Thursday March 12th, 7pm

Shumiatcher Theatre, MacKenzie Art Gallery

Doors open at 6:30, Screening at 7:00  

Panel to follow

Free attendance

Food and drink available by Craft Services Cafe

The MacKenzie allows the food and drink in the Shumiatcher Theatre

“Remembering the Past Looking to the Future” is the first screening in a series of Saskatchewan Women filmmakers, curated by Sandra Staples-Jetko. Women have been making films in Saskatchewan for over 100 years. They have worked as part of teams, independently and commercially. “Remembering the Past Looking to the Future” is a collection of eight short films gathered to screen in honour of the memory of Trudy Stewart, a well loved Saskatchewan Filmmaker who passed away October 2019.  The lineup includes films made in various styles including animation, experimental and documentary.”

“Thinking of You” – Elaine Pain – 1 min

Listening to the Past/Listening to the Future” – Amalie Atkins – 2 mins 57

“From Up North” – Trudy Stewart – 13 mins

“Buffalo Calling” – Tasha Hubbard – 12 mins 29

“ahkameyimo nitanis  – Keep Going my Daughter” – Candy Fox – 12 mins 26

“Land of the Free” – Dianne Ouellette, Margaret Orr – 2 min 54

“First Stories ati-wîcahsin (It’s Getting Easier)” – Tessa Cook – 6 min 29

“Stories Are In Our Bones” – Janine Windolph – 11 mins 27

After we see the films, we will have the opportunity to listen to a panel whose work we screened. Elaine Pain, Dianne Ouellette, Candy Fox, Tessa Cook and Janine Windolph each do a short presentation with questions and answers to follow.

Presented by the Saskatchewan Filmpool Cooperative, the MacKenzie Art Gallery, the NFB, and University of Regina Department of Film.

The Saskatchewan Filmpool is proud to be supported by Canada Council for the Arts, the Saskatchewan Arts Board, Sask Culture and Saskatchewan Lotteries

“From Up North” – Trudy Stewart – 13 mins A personal, poetic short documentary based on her experience working for the Truth and Reconciliation Commission. Featured storyteller Noel Starblanket shares his experiences of attending the Lebret Indian Residential School. While listening to Noel’s stories, Trudy reflects on her time listening to survivors’ stories and her connection to the Indian Residential School legacy. “Trudy was a storyteller learning peoples’ stories and gently documenting them in order to make a better future.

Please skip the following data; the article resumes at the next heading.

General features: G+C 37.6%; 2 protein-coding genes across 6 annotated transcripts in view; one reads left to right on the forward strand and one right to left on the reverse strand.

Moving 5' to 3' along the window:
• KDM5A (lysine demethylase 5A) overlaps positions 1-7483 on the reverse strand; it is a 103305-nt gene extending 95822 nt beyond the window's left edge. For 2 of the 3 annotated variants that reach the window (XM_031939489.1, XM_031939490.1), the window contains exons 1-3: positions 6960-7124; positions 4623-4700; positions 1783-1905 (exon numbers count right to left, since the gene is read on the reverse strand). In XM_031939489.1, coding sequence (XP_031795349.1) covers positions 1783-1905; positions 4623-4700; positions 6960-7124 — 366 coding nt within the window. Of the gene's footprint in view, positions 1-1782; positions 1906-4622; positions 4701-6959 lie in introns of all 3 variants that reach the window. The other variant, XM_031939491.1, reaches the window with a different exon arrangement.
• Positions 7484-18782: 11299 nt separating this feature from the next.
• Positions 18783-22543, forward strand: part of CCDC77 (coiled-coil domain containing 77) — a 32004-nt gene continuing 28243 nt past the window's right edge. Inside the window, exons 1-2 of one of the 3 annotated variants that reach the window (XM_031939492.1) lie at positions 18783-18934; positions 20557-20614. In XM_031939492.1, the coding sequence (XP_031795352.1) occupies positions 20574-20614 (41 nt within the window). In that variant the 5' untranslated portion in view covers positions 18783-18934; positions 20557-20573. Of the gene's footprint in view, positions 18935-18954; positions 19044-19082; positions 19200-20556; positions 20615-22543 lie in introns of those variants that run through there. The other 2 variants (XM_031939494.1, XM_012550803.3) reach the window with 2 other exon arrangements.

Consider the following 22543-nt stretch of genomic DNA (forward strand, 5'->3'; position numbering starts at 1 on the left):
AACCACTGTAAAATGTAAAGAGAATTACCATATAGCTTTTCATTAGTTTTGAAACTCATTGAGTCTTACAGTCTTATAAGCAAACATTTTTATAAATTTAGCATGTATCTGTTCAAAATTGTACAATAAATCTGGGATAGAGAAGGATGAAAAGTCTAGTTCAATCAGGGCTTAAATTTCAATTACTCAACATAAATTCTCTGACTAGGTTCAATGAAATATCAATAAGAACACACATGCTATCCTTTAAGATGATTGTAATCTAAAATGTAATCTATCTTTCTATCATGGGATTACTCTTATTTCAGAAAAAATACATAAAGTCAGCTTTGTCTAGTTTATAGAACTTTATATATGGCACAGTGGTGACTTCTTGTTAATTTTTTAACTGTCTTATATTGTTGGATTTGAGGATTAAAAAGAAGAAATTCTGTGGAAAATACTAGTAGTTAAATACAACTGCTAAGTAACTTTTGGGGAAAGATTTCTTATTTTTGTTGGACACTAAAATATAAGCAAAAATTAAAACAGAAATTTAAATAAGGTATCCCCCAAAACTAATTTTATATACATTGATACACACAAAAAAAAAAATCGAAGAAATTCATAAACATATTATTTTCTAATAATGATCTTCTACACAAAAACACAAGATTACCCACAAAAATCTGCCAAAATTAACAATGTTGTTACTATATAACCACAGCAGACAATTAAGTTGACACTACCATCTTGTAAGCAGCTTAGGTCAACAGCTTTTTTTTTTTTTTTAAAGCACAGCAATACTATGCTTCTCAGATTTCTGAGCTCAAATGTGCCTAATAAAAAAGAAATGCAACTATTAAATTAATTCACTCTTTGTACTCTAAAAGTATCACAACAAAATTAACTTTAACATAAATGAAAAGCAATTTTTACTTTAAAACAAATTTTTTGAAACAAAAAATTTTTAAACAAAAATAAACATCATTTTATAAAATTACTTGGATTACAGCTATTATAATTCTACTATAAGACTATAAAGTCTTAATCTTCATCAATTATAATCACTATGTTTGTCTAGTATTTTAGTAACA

The films in this screening honour Trudy’s life”-Sandra Staples-

“Stories Are in Our Bones” – Janine Windolph – 11 mins 27 A mother takes her young city-raised sons fishing with their kokum (grandmother)—a powerful form of resistance that rebuilds their connection to their homeland, and to one another.Janine Windolph has her Bachelor of Fine Arts in Media Production and her Master of Fine Arts Interdisciplinary: Media Production and Indigenous Fine Arts. Prior to her role as the Associate Director of Indigenous Arts at the Banff Centre, she worked for the MacKenzie Art Gallery in Regina, Saskatchewan since 2015 in various roles; Storykeeper, Education Program Assistant, Curator of Public Programs and Curator of Community Engagement.  As a filmmaker, Janine worked on various films; both documentary and narrative since 2006 that have screened internationally at various festivals and received various awards over the years. Most recently, she was a co-recipient of the University of Regina’s Crowning Achievement Awards for Professional Achievement with Distinction for her role in getting both Municipal and Provincial designation for the Regina Indian Industrial School in Regina, Saskatchewan. 

Recently, she completed Stories Are In Our Bones, a short documentary as a director, writer and narrator, and in a feature documentary to be aired on CBC in 2020, she was a narrator/ storyteller for the Beacon Project: Stories of Qu’Appelle Valley. Janine has served as president/chair of various organizations since 2006; mispon: A Celebration of Indigenous Filmmaking, Saskatchewan Filmpool Cooperative, RIIS Commemorative Association and Reconciliation Regina as well as the Vice-Chair of Common Weal.

“First Stories – ati-wîcahsin (It’s Getting Easier)” – Tessa Desnomie Cook – 6 min 29 In this short film, filmmaker Tessa Desnomie celebrates the life and times of her grandmother, Jane Merasity. Born and raised on the trapline, this Woodlands Cree woman has witnessed significant changes throughout her vigorous 80 years.Tessa Desnomie comes from the Peepeekisis Cree Nation, Saskatchewan. She studied at the First Nations University of Canada, where she researched the traditional work of Indigenous women, and with First Stories: ati-wîcahsin (It’s Getting Easier) in 2007, she celebrates the Woodland Cree culture of her grandmother Jane Merasty. With Second Stories: It Had to Be Done (2008), she confronts the intractable legacy of Canada’s residential school system through the testimony of two survivors. Desnomie has worked in event management, coordinating the opening and closing ceremonies for the North American Indigenous Games, and produced educational videos through Regina’s Studio 10 Productions.

“Land of the Free” – Dianne Ouellette, Margaret Orr – 2 min 54 While exploring the Grasslands National Park and knowing its history, we were thinking about Canada’s 150th commemoration and what it means to Indigenous people. Through Margaret Orr’s spontaneous improvisation with the violin, we created a response to the land.Dianne Ouellette is an independent Métis filmmaker and presently an MFA (Media Production) candidate at the University of Regina. In the last 25 years she has been focusing her lens on family, history, and identity. Her films have been screened and awarded with national, and inter